> the bridge over the Cauvery was completed on Monday.
>
> The total nmber of pre-stressed concrete sleepers used for the
> entire stretch from Chennai to Villupuram, each measuring nine
> feet, and weighing 286 kg, was 4.75 lakhs. The total volume of
> ballast used for packing for the 177 km stretch between
> Villupuram and Tiruchi alone was around 60,000 lorry loads. This
> was in addition to the vast quantity of ballast already used for
> packing on the existing metre gauge track. The metal was
> collected from quarries in Narthamalai, Thuvakudi, Uttathur, and
> Padalur. The pre-stressed concrete sleepers were manufactured at
> the yards in Ambattur, Thiruvalam, Gangaikondan and Bommidi.
>
> The work of constructing as many as 37 new, bridges for the
> broad gauge track was completed well in time almost a year ago.
> The main bridges in the stretch from Villupuram to Tiruchi were
> the 1 km-long bridge at a cost of Rs. 6 crores, the Cauvery
> bridge costing Rs. 4.5 crores and the Malattar, Manimuthar,
> Nandiyar, Ponnaiyar, Marudayar, the Vellar etc. The total number
> of minor bridges in the section which have been modified and
> strengthened is 420. The 127 level crossings in the
> Villupuram-Tiruchi section too have been re-constructed to suit
> the new B.G. standards.
>
> As an essential part of broad gauge conversion, alterations have
> been made in all 31 railway stations between Tiruchi and
> Villupuram to receive broad gauge trains. At Tiruchi Junction,
> four platforms will receive B.G. trains. Tiruchi Junction has
> been provided with two washable concrete aprons besides a
> carriage maintenance depot at a cost of Rs. 2 crores.
>
> It may be mentioned that the broad gauge main line between
> Chennai and Tiruchi via Villupuram, Chidambaram, Kumbakonam,
> Thanjavur was completed in 1867, and the chord line from
> Villupuram to Tiruchi in 1927. The metre gauge chord line had
> reduced the distance and time for all south- bound trains.
>
> With the completion of gauge conversion from August, the journey
> time will be reduced further. The BG trains would be more
> comfortable and faster, and the haulage capacity of passenger
> and freight trains much higher.
>
> ***
>
> Notes:
>
> 1. This article has a minor 'bug'. In the last but one
(penultimate)
> para, it should be read that the metre gauge main line between
> Chennai and Tiruchi was completed in 1867 and not broad gauge.
> No idea when SR plans to complete Villupuram-Thanjavur BG
> conversion.
> (on main line). Thanjavur-Tiruchi is already up and running on
> BG-cum-MG.
>
> 2. Does anyone (who has some kind of 'insider' Railway information)
> know the status of Dindigul-Tiruchi BG line. The completion of
> this line will mean a better, alternate BG link between Jammi
Tawi
> and Kanniyakumari, much shorter than (~ 200 kms less) the
existing
> route via Salem-Erode-Coimbatore-Shoranur-Ernakulam-Trivandrum.
> Instead it will now be via Tiruchi-Dindigul-Madurai-Tirunelveli.
>
> Upon completion of this stretch, we can hope to have a "true"
> Kashmir-Kanniyakumari (KK) express, of course originating from
> Jammu Tawi/Udhampur on the Northern end
>

PORAS P.SAKLATWALLA
TEL :5773535/3636
EXT :4226/4232/4237

Hi,
Will this converted BG line be fully electrified or will it be WDM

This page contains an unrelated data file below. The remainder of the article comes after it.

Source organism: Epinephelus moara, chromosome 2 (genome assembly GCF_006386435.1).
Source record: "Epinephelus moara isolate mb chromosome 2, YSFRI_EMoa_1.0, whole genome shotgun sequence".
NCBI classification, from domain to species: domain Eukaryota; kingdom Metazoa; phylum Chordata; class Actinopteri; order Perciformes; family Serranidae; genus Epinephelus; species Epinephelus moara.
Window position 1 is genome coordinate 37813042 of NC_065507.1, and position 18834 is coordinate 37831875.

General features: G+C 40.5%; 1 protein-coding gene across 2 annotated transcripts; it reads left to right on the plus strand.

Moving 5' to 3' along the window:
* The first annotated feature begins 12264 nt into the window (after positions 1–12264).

HAULED
TRAINS. Well imagine a Rajdhani between New Delhi and say Kanyakumari
or
Kodai Road which is hauled by 2 WDM'S
PLEASE SEND MORE INFO ON THIS LINE.



PORAS

From: Apurva Bahadur <>

Subject: Scenes at the railway station

Date: 14 Jul 1998 20:24:09 -0500


Hello dear friends,

I had been to the Pune station today evening to see our fellow railnut
Sundar Krishnamurthy who was traveling from Mumbai to Chennai on the
6011 Dn Express. Anyway the train was late by an hour due to non
availability of bankers (locos required to push up trains up the ghats
from Karjat to Lonavala). Apparently a banker failed on the Up line (the
one that descends the ghats) and hence the 'light' bankers could not
reach Karjat in time.

I saw the WDG 2 pair up close today. Running long hood leading WDG 2s
(14559 & 14566) crawled in through the down goods line (road 3). The
load as mentioned in my last sighting was the 40 odd BCN/BCNA eight
wheelers, for which a double headed WDG 2 power is an overkill. Again
the load was brakeless (no guard's van / caboose) and carried a tail
light (how are they lit at night, in the absence of electric power -
kerosene ?) on the last vehicle. As the locos were really idling, it is
difficult to comment on the sound, but yes it sounds much deeper than a
WDM2. The long hood as well as short hood is much longer than a WDM2.
The other remarkable change is the bogies / trucks which are not only
longer but also contains a sort of linkage between the three wheels like
a crank or a portion of a parallelogram. It is very different from the
bogie of the WDM 2 or WAM 4. This new type of bogie is also found on the
WCAM 3, so it should be fairly easy to photograph and upload for all of
you to see. The bald forehead does not look all that bad, now that I
seen it more than once. It lends a different personality to the loco
which gets unconsciously associated with the deep booming sound that the
loco makes.

Among the strange observation I saw today was that the WCAM 3 drops its
pantograph once it is coupled to the load and just after it has brought
in a train, goes totally silent for a few moments and then comes alive
once more as the panto is raised once again. The same two bar panto is
raised in the DC section, but the loco is definitely switched off for
some time after being coupled and before being decoupled. Maybe to